Plea Deal #3 - never make demands on the prosecutor
Never go in to a Municipal Prosecutor’s office with a “take it or leave it” approach.
Prosecutors deal with hundreds of defendants every week.
Try to view the world from the Prosecutor’s point of view. They don’t know you, they just get the file with your case. They read the charge & the police reports. The first time they meet with you is the first time they learn about your case.
When you enter the Prosecutor’s office, sit and listen. Sit there quietly while the prosecutor reviews your file. Avoid the temptation to start explaining your case until the Prosecutor asks to hear from you. There is nothing worse than to make demands on a Prosecutor at this time. (Or any other time)
Bergen County criminal lawyer
Let the municipal prosecutor do his research and wait for him to ask you to explain your side of the story. This is where “less is more”. Mentally rehearse what you intend to tell the municipal prosecutor when it is your turn to speak with him.
Keep it short and sweet.
Plea Deal #4 - Don't be A know-it-all
Be real about your situation. Don’t go into a plea deal from the position that you are a victim & the police are out to get you.
Unless you are super-innocent & really did nothing wrong, you may want to start working on your plea deal by admitting that you may have been speeding a few miles over the limit but you never made an illegal U-turn.
Once you have stated your case, keep quiet.
Give the Prosecutor some time to consult with the police officer and think about the best possible resolution to the situation.
The biggest mistake people make in these situations is that they accuse the cop of doing absolutely everything wrong. Then they passionately describe themselves as being completely innocent. Concede what must be conceded and hold your ground on those few issues where you feel that the ticket or the arrest was unfair or inappropriate or with insufficient facts.
Plea Deal #5 - It's All About patience
NJ Municipal courts are the best place to practice Zen.
Turn up your patience and concentrate on your breathing.
Never pressure the Prosecutor into getting you out of court as quickly as possible.
On average, NJ Municipal court sessions have between 100 cases per session. Remember, you are not the only person in court.
You will gain absolutely nothing by pressuring the prosecutor to resolve your case ahead of everyone else’s.
Instead, you will achieve the opposite result by placing this type of pressure on the municipal prosecutor.
The municipal prosecutor may put your case on the bottom of the pile because you have been so rude, pushy, and disrespectful.
Wait your turn like everybody else and the chances are you will get out of court sooner than you think.
Plea Deal Tip #6 - don't expect a Great plea deal on day one
The prosecutor may ask you to return within two weeks or a month so that he can meet with the police officer to discuss your case.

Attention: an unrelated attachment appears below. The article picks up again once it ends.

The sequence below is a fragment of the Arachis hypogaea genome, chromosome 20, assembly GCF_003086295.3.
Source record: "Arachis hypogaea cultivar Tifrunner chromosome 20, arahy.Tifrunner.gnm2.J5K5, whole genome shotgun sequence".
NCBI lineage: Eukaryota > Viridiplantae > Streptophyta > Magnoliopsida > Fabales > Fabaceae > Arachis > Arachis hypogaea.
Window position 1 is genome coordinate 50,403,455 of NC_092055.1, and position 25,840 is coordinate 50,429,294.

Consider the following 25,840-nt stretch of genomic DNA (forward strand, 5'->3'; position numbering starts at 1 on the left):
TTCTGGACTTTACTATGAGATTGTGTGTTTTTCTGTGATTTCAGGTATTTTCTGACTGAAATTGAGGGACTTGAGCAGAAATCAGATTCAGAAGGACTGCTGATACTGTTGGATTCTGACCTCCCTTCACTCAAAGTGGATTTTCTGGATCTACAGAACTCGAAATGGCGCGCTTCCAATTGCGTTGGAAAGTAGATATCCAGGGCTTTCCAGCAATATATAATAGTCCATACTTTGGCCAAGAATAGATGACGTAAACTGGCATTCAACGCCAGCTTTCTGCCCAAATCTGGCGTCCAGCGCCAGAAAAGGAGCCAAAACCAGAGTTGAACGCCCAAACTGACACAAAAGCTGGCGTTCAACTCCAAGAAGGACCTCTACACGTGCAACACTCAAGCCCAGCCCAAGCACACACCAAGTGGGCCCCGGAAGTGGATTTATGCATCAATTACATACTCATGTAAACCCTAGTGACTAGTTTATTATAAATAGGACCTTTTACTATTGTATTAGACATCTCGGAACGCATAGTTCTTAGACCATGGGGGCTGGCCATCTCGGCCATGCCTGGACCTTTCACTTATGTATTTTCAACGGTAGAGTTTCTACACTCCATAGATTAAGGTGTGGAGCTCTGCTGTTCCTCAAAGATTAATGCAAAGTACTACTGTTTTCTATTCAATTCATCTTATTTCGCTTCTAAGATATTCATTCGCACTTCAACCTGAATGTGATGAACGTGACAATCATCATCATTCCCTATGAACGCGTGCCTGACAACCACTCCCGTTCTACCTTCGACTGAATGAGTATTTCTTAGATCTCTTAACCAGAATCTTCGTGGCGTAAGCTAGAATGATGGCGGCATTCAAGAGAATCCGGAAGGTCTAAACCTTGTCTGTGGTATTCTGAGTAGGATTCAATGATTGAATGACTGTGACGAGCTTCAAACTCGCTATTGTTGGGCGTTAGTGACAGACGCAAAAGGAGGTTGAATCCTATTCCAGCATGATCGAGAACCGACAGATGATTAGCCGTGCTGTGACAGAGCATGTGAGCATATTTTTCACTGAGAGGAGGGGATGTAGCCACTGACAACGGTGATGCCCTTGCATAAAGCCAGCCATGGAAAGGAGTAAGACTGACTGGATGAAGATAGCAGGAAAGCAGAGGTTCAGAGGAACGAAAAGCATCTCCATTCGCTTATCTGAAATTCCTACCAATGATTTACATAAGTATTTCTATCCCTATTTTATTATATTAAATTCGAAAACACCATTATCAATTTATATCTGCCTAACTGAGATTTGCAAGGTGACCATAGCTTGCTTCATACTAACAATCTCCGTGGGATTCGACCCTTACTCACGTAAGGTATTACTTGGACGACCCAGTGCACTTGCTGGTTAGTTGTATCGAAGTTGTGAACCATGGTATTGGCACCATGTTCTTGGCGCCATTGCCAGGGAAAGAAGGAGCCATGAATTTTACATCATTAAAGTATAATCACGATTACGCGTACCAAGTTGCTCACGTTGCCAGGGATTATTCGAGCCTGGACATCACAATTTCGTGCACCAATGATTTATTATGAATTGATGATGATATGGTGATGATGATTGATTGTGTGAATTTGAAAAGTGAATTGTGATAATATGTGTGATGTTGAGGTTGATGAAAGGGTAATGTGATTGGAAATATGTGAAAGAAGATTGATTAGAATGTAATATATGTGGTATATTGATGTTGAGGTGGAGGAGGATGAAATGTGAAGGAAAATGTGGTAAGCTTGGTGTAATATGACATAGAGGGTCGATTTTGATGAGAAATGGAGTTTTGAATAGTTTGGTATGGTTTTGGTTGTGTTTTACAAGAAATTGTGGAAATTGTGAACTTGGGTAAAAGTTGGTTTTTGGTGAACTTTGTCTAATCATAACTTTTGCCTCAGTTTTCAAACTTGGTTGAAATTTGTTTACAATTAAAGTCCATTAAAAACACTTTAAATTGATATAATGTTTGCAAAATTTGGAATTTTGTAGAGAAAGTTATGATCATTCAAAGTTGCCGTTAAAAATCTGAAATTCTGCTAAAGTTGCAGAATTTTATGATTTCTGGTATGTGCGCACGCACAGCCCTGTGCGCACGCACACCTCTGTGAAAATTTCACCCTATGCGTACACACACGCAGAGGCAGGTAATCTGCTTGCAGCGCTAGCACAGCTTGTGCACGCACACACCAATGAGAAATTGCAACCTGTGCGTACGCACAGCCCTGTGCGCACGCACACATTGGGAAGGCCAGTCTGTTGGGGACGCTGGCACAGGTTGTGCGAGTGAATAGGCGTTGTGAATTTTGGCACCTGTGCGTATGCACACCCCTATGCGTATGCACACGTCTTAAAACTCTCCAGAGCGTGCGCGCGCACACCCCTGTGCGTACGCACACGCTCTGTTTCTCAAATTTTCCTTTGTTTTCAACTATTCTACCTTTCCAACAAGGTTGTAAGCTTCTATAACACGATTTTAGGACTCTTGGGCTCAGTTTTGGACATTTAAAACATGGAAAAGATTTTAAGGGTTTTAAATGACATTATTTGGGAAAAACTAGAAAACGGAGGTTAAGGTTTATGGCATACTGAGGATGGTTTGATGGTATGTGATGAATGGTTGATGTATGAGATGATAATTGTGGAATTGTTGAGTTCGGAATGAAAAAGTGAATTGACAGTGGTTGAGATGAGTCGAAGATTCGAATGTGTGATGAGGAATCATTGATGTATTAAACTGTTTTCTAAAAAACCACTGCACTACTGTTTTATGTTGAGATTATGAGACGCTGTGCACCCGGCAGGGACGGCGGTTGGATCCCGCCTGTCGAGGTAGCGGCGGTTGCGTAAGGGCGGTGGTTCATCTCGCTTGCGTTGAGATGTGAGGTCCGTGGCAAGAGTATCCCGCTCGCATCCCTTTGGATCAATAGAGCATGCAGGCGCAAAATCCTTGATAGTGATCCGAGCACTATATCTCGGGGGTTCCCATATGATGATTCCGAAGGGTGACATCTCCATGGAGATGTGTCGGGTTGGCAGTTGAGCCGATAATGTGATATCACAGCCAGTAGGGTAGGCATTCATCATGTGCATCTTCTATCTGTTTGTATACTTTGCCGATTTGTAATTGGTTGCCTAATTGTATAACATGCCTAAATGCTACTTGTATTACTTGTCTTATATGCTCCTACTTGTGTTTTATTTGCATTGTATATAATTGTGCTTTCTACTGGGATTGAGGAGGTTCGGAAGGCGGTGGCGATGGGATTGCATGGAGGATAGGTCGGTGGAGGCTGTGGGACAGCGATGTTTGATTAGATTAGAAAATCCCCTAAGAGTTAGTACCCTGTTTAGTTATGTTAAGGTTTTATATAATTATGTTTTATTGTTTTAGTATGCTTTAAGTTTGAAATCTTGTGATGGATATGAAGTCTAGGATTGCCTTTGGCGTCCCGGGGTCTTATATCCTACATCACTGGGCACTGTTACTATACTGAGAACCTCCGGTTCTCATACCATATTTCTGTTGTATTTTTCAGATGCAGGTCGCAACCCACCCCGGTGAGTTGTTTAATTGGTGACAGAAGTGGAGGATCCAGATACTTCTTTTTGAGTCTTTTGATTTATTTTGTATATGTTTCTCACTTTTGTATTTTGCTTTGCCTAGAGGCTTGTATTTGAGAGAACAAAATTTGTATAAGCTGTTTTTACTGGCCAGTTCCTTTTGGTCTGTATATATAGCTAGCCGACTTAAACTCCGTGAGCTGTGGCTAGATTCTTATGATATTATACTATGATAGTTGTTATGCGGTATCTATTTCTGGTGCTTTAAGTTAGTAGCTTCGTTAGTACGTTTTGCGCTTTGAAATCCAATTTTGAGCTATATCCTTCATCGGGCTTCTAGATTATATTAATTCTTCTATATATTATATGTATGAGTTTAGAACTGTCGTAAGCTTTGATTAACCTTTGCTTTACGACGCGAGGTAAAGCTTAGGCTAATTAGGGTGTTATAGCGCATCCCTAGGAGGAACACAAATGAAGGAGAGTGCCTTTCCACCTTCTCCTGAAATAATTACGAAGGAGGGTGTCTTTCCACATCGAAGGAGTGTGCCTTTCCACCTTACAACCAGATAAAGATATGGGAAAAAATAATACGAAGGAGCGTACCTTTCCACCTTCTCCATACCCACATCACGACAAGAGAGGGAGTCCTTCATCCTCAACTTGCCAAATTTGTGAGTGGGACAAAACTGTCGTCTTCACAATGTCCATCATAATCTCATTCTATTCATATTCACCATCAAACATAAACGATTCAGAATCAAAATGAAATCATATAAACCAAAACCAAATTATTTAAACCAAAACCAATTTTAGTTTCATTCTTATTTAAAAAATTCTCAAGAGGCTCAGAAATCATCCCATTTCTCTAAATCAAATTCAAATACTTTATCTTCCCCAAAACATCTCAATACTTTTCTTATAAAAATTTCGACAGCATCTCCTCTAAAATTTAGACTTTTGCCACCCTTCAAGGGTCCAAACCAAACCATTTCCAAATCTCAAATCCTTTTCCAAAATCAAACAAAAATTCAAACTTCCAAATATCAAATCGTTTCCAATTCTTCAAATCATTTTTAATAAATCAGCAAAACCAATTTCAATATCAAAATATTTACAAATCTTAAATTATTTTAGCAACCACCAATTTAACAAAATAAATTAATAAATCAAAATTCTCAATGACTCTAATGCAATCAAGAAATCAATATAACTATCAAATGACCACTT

Do not become frustrated and pound your fist on his desk. Once again, he is being thorough in doing his job as required by law. He cannot offer you any plea deals without first speaking with the state’s witnesses (cop).
Once the prosecutor offers you a plea, you have every right to respectfully request time to think about it and perhaps discuss it with legal counsel.
In my experience, absolutely every Municipal Prosecutor I have ever dealt with encourages defendants to get a lawyer and will agree to your request for a brief adjournment.
Be polite, courteous, and thank the Prosecutor for his time. Explain that you will try to meet with an attorney to get a second opinion and that you look forward to working with him again during your next court appearance.
Good manners go a long way.
Plea Deal Tip #7 - the best plea deals take time
Plea deals are negotiations.
From the moment you meet with the Prosecutor to the end, the principles of negotiation are the same. There is no need to be aggressive, antagonistic, forceful, or rude.
Your first meeting with the Prosecutor should be uneventful. The best plea deals come at the end. The closer the case gets to trial, the better the plea deal. It’s a long process but worth the time.
The first offer is usually not the best offer. It’s a chance for you to get an idea of the prosecutor’s attitude or position in your case. It is in your best interest to take a two-week or a one month break and ask the Prosecutor for time to consider the offer.
There is absolutely nothing wrong with this. Time is on your side.
Best Plea Deal Tips - Putting it All Together
The keys to getting the best plea deal in NJ are simple and straightforward.
They consist of:
making a good first impression;
getting a feel for the decision maker’s willingness to go in one direction or another;
and then taking time to arrive at a decision.
If you follow these suggestions you will greatly increase your chances of getting the best possible plea deal that a NJ Municipal Prosecutor can legally offer you.
Alternatively, if you do not follow these suggestions, you run the risk of losing the Prosecutor’s willingness to help.
If you are still intimidated about going to court alone, Contact Us for a free consultation.